Apr. 15, 2016

Doubting Your Salvation

Now here's a subject that often causes fear and trepidation in the minds of church goers. I know it did in mine for many years. Growing up in the "Bible Belt" in the southeastern part of the United States my first recognition of guilt and a feeling of sheer panic occurred one Sunday morning at the tender age of seven while attending my mother's church. I do not recall the sermon delivered by the preacher but what I do recall is the manner in which he delivered it. His face indicated that he was angry. I remember he shouted through most of his message. He painted a picture of hell fire that was so desperately hot that once you found yourself in such a place there would be no escape. 

The custom of this particular congregation was to sing a hymn following the preacher's sermon called an "invitational hymn." Like many churches this was the time to consider what the preacher had said in his sermon and if a congregant felt convicted in his or her heart and needed to make a decision of any sort while the music played one could slip out into the aisle and walk toward the front of the church. There was a kneeling alter where congregants could kneel in prayer and one by one the preacher would come to each person and counsel with them concerning their particular need.

While the music played I found myself replaying the picture of this terrible place. In my mind's eye I saw my seven year old body falling into this flame and I kept hearing the idea that you will be there forever and ever and ever! As tears ran down my face I looked at my mother and she asked me if I wanted to walk down to the front of the church. I told her that I would go. By the time I stepped out into the aisle there was absolutely no room for me to kneel at the alter. The preacher was busy counseling most of the congregation who had responded to his sermon. Since there was no place to kneel I simply sat down on the first pew and waited for the preacher to come counsel me. It took quite a long time for him to get to everyone. By the time he finished with the ones kneeling he offered a prayer of benediction and dismissed the congregation. You know how it is, people need to get home for Sunday lunch.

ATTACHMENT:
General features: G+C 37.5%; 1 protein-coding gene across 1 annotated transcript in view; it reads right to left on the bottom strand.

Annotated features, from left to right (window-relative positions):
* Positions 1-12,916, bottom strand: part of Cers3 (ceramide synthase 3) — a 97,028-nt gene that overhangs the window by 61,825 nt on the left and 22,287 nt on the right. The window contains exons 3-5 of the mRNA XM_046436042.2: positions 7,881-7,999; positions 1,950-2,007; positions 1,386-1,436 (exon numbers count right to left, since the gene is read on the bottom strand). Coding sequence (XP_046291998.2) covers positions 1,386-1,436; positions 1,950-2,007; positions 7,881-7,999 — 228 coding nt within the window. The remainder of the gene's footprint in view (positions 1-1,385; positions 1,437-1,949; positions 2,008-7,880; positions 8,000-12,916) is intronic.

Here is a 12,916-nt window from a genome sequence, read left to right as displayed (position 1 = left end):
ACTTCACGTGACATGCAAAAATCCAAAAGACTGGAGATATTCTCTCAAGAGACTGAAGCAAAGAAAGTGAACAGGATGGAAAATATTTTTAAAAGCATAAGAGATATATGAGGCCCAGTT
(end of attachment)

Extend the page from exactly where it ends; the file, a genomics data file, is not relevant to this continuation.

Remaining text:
So there I sat on the first pew, the church congregation getting up an leaving to go home and no one came to inquire about my need. With no resolution to my panic I carried this burden for years. As time went by I bet I walked down several church aisle trying to find some sense of resolution.

I have observed numerous tactics for getting congregants to walk the aisle to make some decision for Jesus. I recall one revival preacher during an invitation begin to ask the congregation on what he called "family night" if you are a father come down to the front of the church. He kept asking people various questions like if you are a mother or a daughter or a son etc. to come to the front until he had just about every person in the congregation standing in front of the platform. Then he made this statement, "I bet you never thought you would walk down the aisle of a church. Now that you are here let's do business with God." 

Now you may disagree with me and that is certainly your prerogative but to me that is not how to convey the love of God in Christ Jesus to anyone. In my opinion what I experienced that evening was manipulation and it reminded me of the first time I heard it as a seven year old. 

So where does the notion of doubting one's salvation come from? As I have pondered this question it is becoming clear to me that there is a glitch in the message of salvation that I internalized growing up. I was told that in order to be 'saved" I had to invite Jesus into my heart. I bet I asked Jesus into my heart hundreds if not thousands of times but I continued to suffer with bouts of doubting my salvation. Not too long ago I made an earth shattering discovery that has not only rocked my world but has completely put to rest the notion to ever doubt my salvation again. 

Allow me to direct your attention to Galatians 1:15-16. For those of you that hold the King James Version of the Bible in high esteem I'm choosing that version. The Apostle Paul speaking, "But when it pleased God, who separated me from my mother's womb, and called me by his grace, To reveal his Son in me, that I might preach him among the heathen; immediately I conferred not with flesh and blood:

In the sixteenth verse it says "To reveal his Son in me ..." When I discovered that God had revealed his Son in me meant that God wouldn't reveal something that wasn't already there. That's what revelation is, a removing of the veil. Salvation is in Christ and this Christ was revealed in me. It says in John's gospel, Jesus speaking, "In that day you will know that I am in my Father and you are in me and I am in you." No more doubts! Thanks be to God!

Latest comments

28.05 | 19:44

Awesome to see you again with Andre and Mary ann

28.05 | 12:17

It is the greatest human privilege, to be loved and to love. Thanks for these thoughts.

15.05 | 15:19

Yes. Beings not Doings.

15.05 | 15:15

So true. The value of kindness to others is invaluable.

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